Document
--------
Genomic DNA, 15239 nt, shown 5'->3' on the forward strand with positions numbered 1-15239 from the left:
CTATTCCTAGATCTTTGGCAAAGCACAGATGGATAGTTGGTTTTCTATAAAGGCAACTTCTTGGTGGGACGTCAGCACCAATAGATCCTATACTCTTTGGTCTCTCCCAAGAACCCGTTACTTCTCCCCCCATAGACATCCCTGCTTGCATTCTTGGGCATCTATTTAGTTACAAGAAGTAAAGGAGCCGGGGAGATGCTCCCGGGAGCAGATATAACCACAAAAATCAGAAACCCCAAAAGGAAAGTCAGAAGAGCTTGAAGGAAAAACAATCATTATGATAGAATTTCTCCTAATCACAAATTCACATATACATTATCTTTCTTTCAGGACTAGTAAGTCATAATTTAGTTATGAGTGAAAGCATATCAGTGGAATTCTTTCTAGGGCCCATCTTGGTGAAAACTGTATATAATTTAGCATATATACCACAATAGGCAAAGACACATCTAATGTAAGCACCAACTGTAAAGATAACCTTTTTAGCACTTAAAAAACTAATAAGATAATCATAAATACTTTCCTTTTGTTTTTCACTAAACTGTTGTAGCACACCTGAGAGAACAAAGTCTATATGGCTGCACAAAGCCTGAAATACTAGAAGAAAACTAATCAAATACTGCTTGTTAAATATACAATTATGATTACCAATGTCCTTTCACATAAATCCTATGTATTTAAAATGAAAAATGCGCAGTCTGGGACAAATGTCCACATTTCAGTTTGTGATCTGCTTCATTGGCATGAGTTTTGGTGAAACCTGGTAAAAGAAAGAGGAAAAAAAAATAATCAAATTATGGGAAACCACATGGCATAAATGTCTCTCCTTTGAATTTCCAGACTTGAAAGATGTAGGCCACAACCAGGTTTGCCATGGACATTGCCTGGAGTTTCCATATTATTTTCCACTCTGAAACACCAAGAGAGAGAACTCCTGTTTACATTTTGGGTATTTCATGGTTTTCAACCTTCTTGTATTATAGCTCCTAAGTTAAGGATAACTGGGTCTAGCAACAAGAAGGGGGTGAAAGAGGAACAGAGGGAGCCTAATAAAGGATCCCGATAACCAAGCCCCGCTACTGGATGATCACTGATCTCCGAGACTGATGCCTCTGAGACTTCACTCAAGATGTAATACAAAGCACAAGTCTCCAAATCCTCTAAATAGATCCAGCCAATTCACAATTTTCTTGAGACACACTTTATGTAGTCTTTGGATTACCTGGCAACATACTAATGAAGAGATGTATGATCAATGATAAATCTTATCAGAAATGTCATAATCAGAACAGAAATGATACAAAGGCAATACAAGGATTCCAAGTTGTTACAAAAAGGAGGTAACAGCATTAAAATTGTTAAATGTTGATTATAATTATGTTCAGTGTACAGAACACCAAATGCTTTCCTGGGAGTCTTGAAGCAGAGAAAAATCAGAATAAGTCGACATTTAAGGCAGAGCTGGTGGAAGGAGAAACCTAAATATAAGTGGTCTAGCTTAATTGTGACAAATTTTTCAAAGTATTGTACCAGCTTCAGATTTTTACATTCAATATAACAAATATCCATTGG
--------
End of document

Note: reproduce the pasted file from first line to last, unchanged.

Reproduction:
Genomic DNA, 15239 nt, shown 5'->3' on the forward strand with positions numbered 1-15239 from the left:
CTATTCCTAGATCTTTGGCAAAGCACAGATGGATAGTTGGTTTTCTATAAAGGCAACTTCTTGGTGGGACGTCAGCACCAATAGATCCTATACTCTTTGGTCTCTCCCAAGAACCCGTTACTTCTCCCCCCATAGACATCCCTGCTTGCATTCTTGGGCATCTATTTAGTTACAAGAAGTAAAGGAGCCGGGGAGATGCTCCCGGGAGCAGATATAACCACAAAAATCAGAAACCCCAAAAGGAAAGTCAGAAGAGCTTGAAGGAAAAACAATCATTATGATAGAATTTCTCCTAATCACAAATTCACATATACATTATCTTTCTTTCAGGACTAGTAAGTCATAATTTAGTTATGAGTGAAAGCATATCAGTGGAATTCTTTCTAGGGCCCATCTTGGTGAAAACTGTATATAATTTAGCATATATACCACAATAGGCAAAGACACATCTAATGTAAGCACCAACTGTAAAGATAACCTTTTTAGCACTTAAAAAACTAATAAGATAATCATAAATACTTTCCTTTTGTTTTTCACTAAACTGTTGTAGCACACCTGAGAGAACAAAGTCTATATGGCTGCACAAAGCCTGAAATACTAGAAGAAAACTAATCAAATACTGCTTGTTAAATATACAATTATGATTACCAATGTCCTTTCACATAAATCCTATGTATTTAAAATGAAAAATGCGCAGTCTGGGACAAATGTCCACATTTCAGTTTGTGATCTGCTTCATTGGCATGAGTTTTGGTGAAACCTGGTAAAAGAAAGAGGAAAAAAAAATAATCAAATTATGGGAAACCACATGGCATAAATGTCTCTCCTTTGAATTTCCAGACTTGAAAGATGTAGGCCACAACCAGGTTTGCCATGGACATTGCCTGGAGTTTCCATATTATTTTCCACTCTGAAACACCAAGAGAGAGAACTCCTGTTTACATTTTGGGTATTTCATGGTTTTCAACCTTCTTGTATTATAGCTCCTAAGTTAAGGATAACTGGGTCTAGCAACAAGAAGGGGGTGAAAGAGGAACAGAGGGAGCCTAATAAAGGATCCCGATAACCAAGCCCCGCTACTGGATGATCACTGATCTCCGAGACTGATGCCTCTGAGACTTCACTCAAGATGTAATACAAAGCACAAGTCTCCAAATCCTCTAAATAGATCCAGCCAATTCACAATTTTCTTGAGACACACTTTATGTAGTCTTTGGATTACCTGGCAACATACTAATGAAGAGATGTATGATCAATGATAAATCTTATCAGAAATGTCATAATCAGAACAGAAATGATACAAAGGCAATACAAGGATTCCAAGTTGTTACAAAAAGGAGGTAACAGCATTAAAATTGTTAAATGTTGATTATAATTATGTTCAGTGTACAGAACACCAAATGCTTTCCTGGGAGTCTTGAAGCAGAGAAAAATCAGAATAAGTCGACATTTAAGGCAGAGCTGGTGGAAGGAGAAACCTAAATATAAGTGGTCTAGCTTAATTGTGACAAATTTTTCAAAGTATTGTACCAGCTTCAGATTTTTACATTCAATATAACAAATATCCATTGG